Bloomberg News “As chief executive officer of Unilever, Paul Polman transformed the sprawling maker of Dove soap, Knorr stock cubes, Cif cleaning sprays, and Hellmann’s mayonnaise into a test bed for the idea that companies can benefit from affiliation with social causes, such as improved hygiene or better access to toilets. While investors and analysts were initially skeptical, Polman was ultimately lauded for redefining the corporation as something more benign than a purely profit-driven enterprise, even as margins edged up slightly from the midteens to almost 20% during his tenure. Now, Alan Jope, the Scotsman who succeeded Polman in January, is amping up the strategy. Article here.
Great article from Forbes that sheds some useful insights on why and when to rebrand…
“Rebranding can be a good way to better reflect your company’s current focus and growth, but the process must be handled with the utmost care. Otherwise, you risk alienating your existing customers while failing to attract any new ones.“
Here’s a quote of a prediction I made when the campaign first ran.
Was pulling the sneaker the right thing to do? For some, it was a racist sneaker for others an icon of history. Did Nike do the right thing? Why did they get there in the first place? So many questions and so many media impressions. Here’s what I shared on CNBC Squawk Box.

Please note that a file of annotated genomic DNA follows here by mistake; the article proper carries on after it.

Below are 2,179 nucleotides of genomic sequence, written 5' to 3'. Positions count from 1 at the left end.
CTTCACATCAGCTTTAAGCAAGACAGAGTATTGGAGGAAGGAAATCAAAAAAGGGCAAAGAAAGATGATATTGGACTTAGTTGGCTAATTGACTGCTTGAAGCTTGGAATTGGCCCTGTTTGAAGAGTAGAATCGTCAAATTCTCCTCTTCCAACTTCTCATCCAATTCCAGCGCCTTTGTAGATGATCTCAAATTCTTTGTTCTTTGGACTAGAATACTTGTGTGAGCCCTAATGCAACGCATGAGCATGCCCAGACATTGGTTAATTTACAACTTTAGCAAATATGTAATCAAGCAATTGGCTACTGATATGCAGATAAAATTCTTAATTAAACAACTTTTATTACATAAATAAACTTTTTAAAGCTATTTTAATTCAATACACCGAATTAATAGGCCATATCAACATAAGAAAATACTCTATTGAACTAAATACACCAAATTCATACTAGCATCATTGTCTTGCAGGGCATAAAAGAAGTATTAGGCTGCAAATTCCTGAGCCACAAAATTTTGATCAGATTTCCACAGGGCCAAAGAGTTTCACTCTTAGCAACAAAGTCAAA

…So how did Dennis Muillenberg, CEO of Boeing get on today? When times are tough you get tougher or do you get more empathetic. Something that Boeing has sorely missed these last few months facts or no facts.
To clear his rep Dennis needs to split the chairman/CEO role and attend a congressional hearing. This is what I shared with CNBC Squark Box. Here’s the segment.
Come fly with me…
The exponential growth of the e-cigarette industry has led to a race among a variety of companies to gain market share and brand recognition. Here’s my POV with NBC News:
The messaging has worked. “It used to be sexy to smoke a cigarette. Now, it is cool and sexy to smoke an e-cigarette,” said Dean Crutchfield, founder and CEO of Crutchfield + Partners, a market growth and development consultancy. “It is a fascinating market for brand marketing because of the uniqueness of that category. And data is absolutely necessary.”
As the industry continues to grow, Crutchfield said the grab for consumer data is about finding a way to measure the “influence, reach and engagement of e-cigarette marketing…The companies are testing this on teens. It has huge and rapid appeal,” he said. “This is the guinea-pig generation.”
Here’s the full article.
Dean Crutchfield, CEO of branding firm Crutchfield + Partners
The controversy isn’t likely to affect Bezos’ ability to lead the company, Crutchfield says, but it is increasingly becoming a burden.
Amazon posted another record quarterly profit last month, but its stock has declined 4% since Bezos announced on Jan. 9 that he and his wife, MacKenzie, would divorce after 25 years of marriage. (Amazon did offer a weaker-than-expected outlook in the earnings report.)
“He has put them in a difficult spot,” Crutchfield says of Bezos’ decision to send intimate details via text. “He came out of the gate with the right strategy, fighting this. But the longer this continues, the more it becomes an uncontrollable event. There is nothing worse for a CEO to face.”